FFVA is working with a nationwide alliance called the Agriculture Workforce Coalition to lobby for the industry. “The good news is that it appears the U.S. House is ready to follow in the Senate’s steps and move forward in some fashion on immigration reform,” she says. “FFVA strongly encourages those in the agriculture community to call their congressional representative and urge him or her to support immigration reform with a workforce to meet agriculture’s unique needs.”

Ted Campbell, executive director of Dover’s Florida Strawberry Growers Association, agrees labor is a big problem. “Labor, labor, labor. Those are our three biggest problems,” he says. “We’re very dependent upon immigrants [. . .] Fifty percent of our cost of product is labor.”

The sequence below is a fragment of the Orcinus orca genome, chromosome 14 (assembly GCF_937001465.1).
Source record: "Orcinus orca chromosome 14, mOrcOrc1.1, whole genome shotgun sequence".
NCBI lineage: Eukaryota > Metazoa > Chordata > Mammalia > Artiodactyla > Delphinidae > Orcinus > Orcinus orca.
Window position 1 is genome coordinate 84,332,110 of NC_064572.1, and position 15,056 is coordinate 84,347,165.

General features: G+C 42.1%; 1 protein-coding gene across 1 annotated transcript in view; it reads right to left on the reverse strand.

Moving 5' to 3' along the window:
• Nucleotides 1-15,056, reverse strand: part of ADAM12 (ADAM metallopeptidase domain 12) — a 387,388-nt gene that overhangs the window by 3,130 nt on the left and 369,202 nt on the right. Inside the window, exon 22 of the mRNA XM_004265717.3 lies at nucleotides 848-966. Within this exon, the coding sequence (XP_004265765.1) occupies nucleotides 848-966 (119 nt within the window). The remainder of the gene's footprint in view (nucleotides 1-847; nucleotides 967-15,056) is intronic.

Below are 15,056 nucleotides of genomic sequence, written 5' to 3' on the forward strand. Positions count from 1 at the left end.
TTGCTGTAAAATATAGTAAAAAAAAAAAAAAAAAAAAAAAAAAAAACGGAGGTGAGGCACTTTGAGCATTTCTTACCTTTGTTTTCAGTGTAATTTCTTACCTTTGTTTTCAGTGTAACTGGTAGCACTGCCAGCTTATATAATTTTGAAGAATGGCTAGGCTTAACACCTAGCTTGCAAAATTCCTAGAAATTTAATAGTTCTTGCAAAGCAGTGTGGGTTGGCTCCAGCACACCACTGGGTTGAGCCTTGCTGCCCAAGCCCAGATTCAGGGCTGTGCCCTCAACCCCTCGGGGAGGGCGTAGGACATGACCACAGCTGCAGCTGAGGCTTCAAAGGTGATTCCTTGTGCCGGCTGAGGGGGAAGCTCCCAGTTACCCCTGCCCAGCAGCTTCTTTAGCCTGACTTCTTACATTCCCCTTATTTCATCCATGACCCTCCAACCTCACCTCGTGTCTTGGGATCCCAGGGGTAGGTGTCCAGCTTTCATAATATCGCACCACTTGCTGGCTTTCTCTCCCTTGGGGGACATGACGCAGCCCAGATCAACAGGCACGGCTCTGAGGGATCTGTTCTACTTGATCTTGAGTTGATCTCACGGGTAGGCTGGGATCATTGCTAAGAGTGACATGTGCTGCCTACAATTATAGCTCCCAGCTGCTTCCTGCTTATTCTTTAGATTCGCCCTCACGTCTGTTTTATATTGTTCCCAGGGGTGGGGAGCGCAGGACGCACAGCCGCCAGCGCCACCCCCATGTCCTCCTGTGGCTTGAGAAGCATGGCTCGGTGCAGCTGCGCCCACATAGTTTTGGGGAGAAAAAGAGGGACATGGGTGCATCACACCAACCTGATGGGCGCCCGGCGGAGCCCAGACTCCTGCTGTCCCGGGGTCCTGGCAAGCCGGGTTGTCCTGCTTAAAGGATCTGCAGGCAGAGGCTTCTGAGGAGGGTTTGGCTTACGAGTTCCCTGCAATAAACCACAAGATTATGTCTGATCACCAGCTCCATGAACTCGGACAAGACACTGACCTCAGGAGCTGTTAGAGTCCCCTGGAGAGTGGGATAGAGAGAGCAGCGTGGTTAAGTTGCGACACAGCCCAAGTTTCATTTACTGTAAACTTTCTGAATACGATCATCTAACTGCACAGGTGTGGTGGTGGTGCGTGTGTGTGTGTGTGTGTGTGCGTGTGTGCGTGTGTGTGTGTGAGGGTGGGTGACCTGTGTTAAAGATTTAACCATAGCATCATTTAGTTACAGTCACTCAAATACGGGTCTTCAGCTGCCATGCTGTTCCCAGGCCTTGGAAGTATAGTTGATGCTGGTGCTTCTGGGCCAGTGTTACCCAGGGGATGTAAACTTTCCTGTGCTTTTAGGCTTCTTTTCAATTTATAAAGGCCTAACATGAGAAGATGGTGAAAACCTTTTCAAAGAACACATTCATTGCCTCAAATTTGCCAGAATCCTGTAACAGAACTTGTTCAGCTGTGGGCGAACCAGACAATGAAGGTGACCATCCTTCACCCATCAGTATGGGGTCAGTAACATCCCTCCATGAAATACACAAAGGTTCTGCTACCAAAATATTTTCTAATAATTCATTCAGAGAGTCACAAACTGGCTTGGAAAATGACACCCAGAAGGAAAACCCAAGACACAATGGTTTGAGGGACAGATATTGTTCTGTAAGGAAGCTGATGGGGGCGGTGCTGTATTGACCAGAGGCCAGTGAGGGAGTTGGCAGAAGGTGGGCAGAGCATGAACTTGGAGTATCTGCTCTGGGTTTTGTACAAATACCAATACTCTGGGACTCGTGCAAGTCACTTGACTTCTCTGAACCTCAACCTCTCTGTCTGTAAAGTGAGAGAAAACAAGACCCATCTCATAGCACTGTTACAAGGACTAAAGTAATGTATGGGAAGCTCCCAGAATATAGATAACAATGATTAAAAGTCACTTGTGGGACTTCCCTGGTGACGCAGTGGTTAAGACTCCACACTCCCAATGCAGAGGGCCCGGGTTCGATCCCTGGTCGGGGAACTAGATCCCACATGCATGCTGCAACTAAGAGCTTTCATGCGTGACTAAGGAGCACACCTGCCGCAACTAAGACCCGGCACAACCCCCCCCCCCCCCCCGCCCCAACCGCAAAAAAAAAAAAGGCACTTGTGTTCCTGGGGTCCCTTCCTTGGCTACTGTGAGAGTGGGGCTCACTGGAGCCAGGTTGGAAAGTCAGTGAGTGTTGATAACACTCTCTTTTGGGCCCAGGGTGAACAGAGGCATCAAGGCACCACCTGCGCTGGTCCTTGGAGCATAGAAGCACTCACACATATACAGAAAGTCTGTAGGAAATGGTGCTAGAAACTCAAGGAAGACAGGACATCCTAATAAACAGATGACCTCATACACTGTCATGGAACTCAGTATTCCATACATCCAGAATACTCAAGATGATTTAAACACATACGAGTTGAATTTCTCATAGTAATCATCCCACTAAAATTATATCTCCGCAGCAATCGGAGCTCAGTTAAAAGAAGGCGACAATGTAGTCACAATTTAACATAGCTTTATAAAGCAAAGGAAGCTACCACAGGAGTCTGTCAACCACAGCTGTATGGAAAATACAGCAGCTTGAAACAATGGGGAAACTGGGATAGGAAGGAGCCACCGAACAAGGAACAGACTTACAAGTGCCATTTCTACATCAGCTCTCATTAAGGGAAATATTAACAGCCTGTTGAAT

“Many people just don’t realize it’s physically impossible for unemployed Americans in cities to fill jobs of hand laborers who move from crop to crop in rural areas,” Campbell explains. “We can’t attract American labor, even though there’s high unemployment. They [the pickers] work hard and don’t have an easy job.”

Yet the wages are better here than in other countries, where they may make in a week what they make here in an hour. “A good strawberry picker can make $20 an hour. We have probably the most elite pickers out there,” he states.

On average, however, strawberry pickers make $11 or $12 an hour. Domestic employees typically work only two or three hours before walking off the job. “Rarely will we get one that will stick,” he says, adding that “it takes physical stamina. I couldn’t do it.”